I love pesto.
Pesto, for me, brings back memories of my junior year in Italy. Of friends and laughs and love and long, lingering dinners where we’d hang our legs over the Arno bridge at sunset and dream of the future.
Pesto is divine.
I don’t often make pesto in the wintertime since basil (the base for traditional italian pesto) isn’t growing like a weed in my garden. So, the other day when a sweet friend told me about making pesto with kale instead of basil, I knew I had to try it… and then: I fell in love.
Here we go:
- Food processor with the blade attachment
- microplane (or other fine cheese grater)
- 1 bunch of organic kale (remember: kale is one of the ‘dirty dozen‘, so always buy organic)
- 1 handful organic arugula
- 1/2 cup parmigiano regianno
- 1/4 cup of raw walnuts
- 3 garlic cloves (peeled)
- olive oil
- 1 lemon (for zest and juice)
- 1 tsp sea salt
- 1 tsp black pepper
Chop off and discard the bottom two inches of your kale bunch, and then rough chop the rest.
Place half of the chopped kale into the food processor and chop until fine, like this:
Add in the arugula, walnuts, whole garlic cloves, and parmesan (and yes, it’s okay if there are some larger hunks of the cheese):
Re-cover and chop and chop for approximately 8-10 seconds.
Next, add in the zest of the lemon (approximately 1 tsp), juice from 1/2 of the lemon, salt, and pepper.
Re-cover, and then, with processor ‘on’, slowly drizzle in your olive oil until mixture is smooth and ‘pasty’. And, when you’re all done, it should look like this:
Now, what do you do with it you ask? I say: what don’t you do with it!
Pesto isn’t just for pasta, even though I think that’s what most people think of when they hear ‘pesto’. To the contrary: think of pesto like a condiment – something to add a punch of flavor to just about anything. (It’s like a cousin to Argentinian chimicurri.)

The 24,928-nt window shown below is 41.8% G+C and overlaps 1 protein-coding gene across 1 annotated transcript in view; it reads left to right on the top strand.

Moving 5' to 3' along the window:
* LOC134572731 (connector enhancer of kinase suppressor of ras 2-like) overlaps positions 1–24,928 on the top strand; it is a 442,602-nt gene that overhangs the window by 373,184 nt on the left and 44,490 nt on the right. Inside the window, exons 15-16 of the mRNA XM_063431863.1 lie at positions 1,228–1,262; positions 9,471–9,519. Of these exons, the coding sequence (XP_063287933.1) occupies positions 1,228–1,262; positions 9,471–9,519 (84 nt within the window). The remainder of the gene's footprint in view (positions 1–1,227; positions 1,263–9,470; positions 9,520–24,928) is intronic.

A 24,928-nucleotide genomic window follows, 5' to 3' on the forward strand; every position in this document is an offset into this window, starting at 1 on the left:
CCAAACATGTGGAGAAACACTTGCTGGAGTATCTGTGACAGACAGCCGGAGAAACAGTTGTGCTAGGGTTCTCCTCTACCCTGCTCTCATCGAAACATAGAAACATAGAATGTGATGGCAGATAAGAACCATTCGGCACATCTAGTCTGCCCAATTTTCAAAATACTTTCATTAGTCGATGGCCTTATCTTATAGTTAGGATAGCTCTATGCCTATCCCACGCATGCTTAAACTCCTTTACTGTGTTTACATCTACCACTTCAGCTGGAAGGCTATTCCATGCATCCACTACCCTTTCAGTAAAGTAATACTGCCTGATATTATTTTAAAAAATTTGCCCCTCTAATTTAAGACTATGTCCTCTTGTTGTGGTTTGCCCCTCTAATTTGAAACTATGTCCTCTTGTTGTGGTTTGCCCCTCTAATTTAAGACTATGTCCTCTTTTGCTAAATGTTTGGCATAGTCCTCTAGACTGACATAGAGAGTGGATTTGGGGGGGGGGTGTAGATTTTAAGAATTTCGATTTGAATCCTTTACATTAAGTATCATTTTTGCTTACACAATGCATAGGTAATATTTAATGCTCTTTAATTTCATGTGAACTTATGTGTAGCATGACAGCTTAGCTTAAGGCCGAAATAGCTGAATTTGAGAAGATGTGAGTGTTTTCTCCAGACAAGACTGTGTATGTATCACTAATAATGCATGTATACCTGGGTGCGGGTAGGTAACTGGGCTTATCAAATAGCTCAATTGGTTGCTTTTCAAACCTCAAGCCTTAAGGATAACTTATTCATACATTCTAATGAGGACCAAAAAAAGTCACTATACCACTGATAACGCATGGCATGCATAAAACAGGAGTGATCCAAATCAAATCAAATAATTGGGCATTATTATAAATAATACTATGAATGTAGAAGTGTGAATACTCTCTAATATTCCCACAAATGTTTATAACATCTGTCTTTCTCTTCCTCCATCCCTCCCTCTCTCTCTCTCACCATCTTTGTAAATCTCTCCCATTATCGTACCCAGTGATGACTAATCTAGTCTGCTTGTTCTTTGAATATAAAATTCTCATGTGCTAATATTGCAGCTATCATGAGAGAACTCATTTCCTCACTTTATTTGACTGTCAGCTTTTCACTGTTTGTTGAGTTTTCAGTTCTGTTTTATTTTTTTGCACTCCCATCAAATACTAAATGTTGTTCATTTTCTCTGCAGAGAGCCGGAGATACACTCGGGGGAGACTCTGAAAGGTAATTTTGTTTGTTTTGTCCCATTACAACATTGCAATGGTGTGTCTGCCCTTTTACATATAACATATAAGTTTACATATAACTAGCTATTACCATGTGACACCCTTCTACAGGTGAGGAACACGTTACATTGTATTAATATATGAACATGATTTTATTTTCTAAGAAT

You can toss potatoes in it or vegetables in it, like I did with these leftover brussels sprouts from last night’s dinner:
You can toss quinoa in it (which I LOVE to do) and use it as a bed for a perfectly fried egg:
You can use it as a dip for raw veggies, like I did for my cherry tomatoes today:
You can slather it on a piece of toasted, rustic bread with a little turkey and brie…
You can add it to soup, or meatballs, or use it as a spread for grilled steak or a hamburger…
You can even mix it with a really yummy yogurt to make a perfect yogurt dipping sauce like this:
(For the yogurt dipping sauce, use 1 part kale pesto and 1 part yogurt and mix until incorporated. The Straus yogurt is hands down my favorite yogurt to use for this type of mixture because the texture is looser than most, and also because Straus uses real sweet cream buttermilk, which gives a delicious tang to the dip.)
The key is this: just make it. Once you taste it, I promise you’ll invent ways to creatively get it into your mouth.
Be forewarned, though… pesto brings on some serious garlic breath; it’s simply the price we have to pay for the amazing flavor pesto brings. But, no worries! Thanks to visual.ly, you’ll see what garlic is great for our health – but also how to kill the impending garlic breath
And, there you have it! You can do it kale pesto.
Thanks for being here – and I hope you’re leaving inspired.